Smoother?

I think fuel economy is supposedly the same or better on the R75, I think due to a taller gearing in the final drive.

Sincerely,
TheTubeSpoke
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Old 05-15-2015, 11:33 AM   #6
JGT OP
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I guess I prefer the smaller motor for its relative rarity, and for its reduced likelihood of getting me in over my head with acceleration and speed (my abilities are limited).

Can't say if it feels down on power, as I don't have a lot of experience with other BMWs. It is certainly sluggish off the starting line -- I have to rev it up, let out the clutch, then it gets going and relaxes a bit and then gas it up again. It doesn't feel like it's going to die or anything, but it certainly is no jackrabbit. But again, I am not looking for a fast bike, just one that is sturdy and does not burn oil like this. It will get up to 70mph or so on the highway but that is topping out and faster than I want to go anyway.

How much of a black art is boring the cylinder? Many years ago I had this done for an old car engine just by finding a reputable machine shop. That was before the internet and all the opinions (very good and useful) that give one doubts. There is a good shop here in Nashville that seems to do a lot of race car engines among other things, but they are not motorcycle or BMW specialists. They said they would use a torque plate and did not seem scared by me asking about a bore and hone. They did the measuring on the cylinders when I took them in earlier.
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Old 05-16-2015, 07:18 PM   #7
bmwrench
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Something Supershaft said (over and over) was that BMW rarely matched their own specs. If your cylinders are just at the maximum, I would seriously consider honing and new rings, assuming the ring grooves are in acceptable condition. Take a look at the thread about oil usage in a rebuilt engine.
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Old 05-16-2015, 07:42 PM   #8
Bill Harris
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I'd side with 'Wrench on this. New rings and a judicious hone may be all that is called for. The only thing that you might get from the max'd out piston clearance is a bit of piston slap on a cold engine, which simply adds charm to the beast.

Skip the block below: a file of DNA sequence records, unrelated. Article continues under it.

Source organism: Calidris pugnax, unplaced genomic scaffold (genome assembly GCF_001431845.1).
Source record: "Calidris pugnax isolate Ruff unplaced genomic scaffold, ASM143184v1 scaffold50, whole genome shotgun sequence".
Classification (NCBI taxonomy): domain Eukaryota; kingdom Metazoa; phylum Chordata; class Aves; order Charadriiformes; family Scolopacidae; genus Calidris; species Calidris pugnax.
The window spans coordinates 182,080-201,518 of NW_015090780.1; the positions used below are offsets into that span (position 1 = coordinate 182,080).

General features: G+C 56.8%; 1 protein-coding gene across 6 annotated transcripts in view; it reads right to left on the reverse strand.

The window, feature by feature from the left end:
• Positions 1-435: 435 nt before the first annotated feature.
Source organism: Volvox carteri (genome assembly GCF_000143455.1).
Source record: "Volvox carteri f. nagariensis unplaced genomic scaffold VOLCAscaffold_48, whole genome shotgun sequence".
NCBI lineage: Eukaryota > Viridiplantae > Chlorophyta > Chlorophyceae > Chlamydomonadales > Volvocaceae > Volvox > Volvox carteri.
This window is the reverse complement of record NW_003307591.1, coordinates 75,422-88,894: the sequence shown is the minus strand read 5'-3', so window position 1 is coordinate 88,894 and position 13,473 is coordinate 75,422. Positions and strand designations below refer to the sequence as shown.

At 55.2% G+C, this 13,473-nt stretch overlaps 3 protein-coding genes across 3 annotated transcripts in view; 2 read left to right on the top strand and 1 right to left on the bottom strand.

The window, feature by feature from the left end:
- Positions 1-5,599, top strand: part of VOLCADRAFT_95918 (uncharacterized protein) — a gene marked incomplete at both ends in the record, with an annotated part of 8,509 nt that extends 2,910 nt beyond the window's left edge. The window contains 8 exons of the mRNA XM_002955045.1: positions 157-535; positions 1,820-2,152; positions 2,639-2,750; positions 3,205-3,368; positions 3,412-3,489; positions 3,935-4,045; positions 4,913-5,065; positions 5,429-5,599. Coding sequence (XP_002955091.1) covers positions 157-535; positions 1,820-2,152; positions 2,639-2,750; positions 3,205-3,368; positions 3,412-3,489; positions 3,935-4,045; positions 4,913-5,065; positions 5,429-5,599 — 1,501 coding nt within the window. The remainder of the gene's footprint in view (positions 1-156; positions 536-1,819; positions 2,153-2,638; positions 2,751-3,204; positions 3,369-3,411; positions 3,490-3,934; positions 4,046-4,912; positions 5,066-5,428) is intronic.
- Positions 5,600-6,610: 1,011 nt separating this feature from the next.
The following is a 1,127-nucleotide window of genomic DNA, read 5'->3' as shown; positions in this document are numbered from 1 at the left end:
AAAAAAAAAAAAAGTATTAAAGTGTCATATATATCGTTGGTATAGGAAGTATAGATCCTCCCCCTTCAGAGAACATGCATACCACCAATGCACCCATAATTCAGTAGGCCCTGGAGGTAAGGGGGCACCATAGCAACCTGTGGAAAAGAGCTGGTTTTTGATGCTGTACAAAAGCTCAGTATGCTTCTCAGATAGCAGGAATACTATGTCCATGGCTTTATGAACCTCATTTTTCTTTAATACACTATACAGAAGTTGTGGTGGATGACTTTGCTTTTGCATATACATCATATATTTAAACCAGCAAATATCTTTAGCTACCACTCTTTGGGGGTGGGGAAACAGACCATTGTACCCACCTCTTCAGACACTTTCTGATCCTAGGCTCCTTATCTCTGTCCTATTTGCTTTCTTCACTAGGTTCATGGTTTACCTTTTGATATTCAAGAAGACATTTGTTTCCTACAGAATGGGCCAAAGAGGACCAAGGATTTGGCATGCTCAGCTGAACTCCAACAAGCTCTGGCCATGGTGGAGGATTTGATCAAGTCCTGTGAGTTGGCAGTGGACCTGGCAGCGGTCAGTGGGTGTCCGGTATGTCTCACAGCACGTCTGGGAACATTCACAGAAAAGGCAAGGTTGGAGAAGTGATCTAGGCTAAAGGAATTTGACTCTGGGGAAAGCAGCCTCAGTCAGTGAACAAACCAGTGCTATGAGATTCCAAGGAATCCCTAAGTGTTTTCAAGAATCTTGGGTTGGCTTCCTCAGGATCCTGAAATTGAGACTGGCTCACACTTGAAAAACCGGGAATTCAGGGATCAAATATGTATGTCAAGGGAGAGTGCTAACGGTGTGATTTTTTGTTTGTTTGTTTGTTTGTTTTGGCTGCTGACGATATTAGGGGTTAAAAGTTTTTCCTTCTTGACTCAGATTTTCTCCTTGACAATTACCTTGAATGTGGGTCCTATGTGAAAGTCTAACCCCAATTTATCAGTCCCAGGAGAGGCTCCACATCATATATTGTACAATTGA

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Old 05-17-2015, 08:42 AM   #9
JGT OP
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Ok, this is all useful information.

If I do with the new rings only, do I just get the standard (not oversize) rings? That is all that is generally available it seems.

This approach makes sense if it would buy me a couple of years, as I may be up for a more major engine rebuild (heads, bearings, etc.) by then but I just would rather not take it on right now. If I had to rebore at that future date, it would be ok.
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Old 05-17-2015, 01:53 PM   #10
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I never could figure out when supershaft was being facetious, and when he was saying something factual. His (continual) comments about BMW's tolerances being completely arbitrary and their published values inaccurate never made much sense to me. That statement implies BMW is a less competent company than FORD - which I don't think is true. That topic was one of several which was full of inconsistencies.

Having worked with many types of engines and their specifications and tolerances, I've yet to find one in which the published values were inaccurate. That's not to say the engine would not operate OK when out of tolerance, but that the BMW motorcycle spec's were not worth using is a very bizarre statement and raises the WTF flag.
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Old 05-17-2015, 03:53 PM   #11
Bill Harris
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My take (and I'm not trying to mind-meld with the SS) is that BMW sometimes has parts that are within spec but have "tolerance stacking", so they have to improvise. I've always looked at this as "old-world craftsmanship" and not cookie-cutter mass production. Like on my old lathe, if you need to take a fuzz off, you don't dial in 0.00003", you'll tap the cross-feed dial a couple of times and try it. Crazy, but it works...

YMMV. :)

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Old 05-18-2015, 06:42 AM   #12
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If I do go with just new rings for now, would the standard size work or would I need oversize rings? The bore is "standard" (B size) but it obviously worn somewhat.

It appears that complete sets of standard size rings are available, as are some of the oversize in individual rings.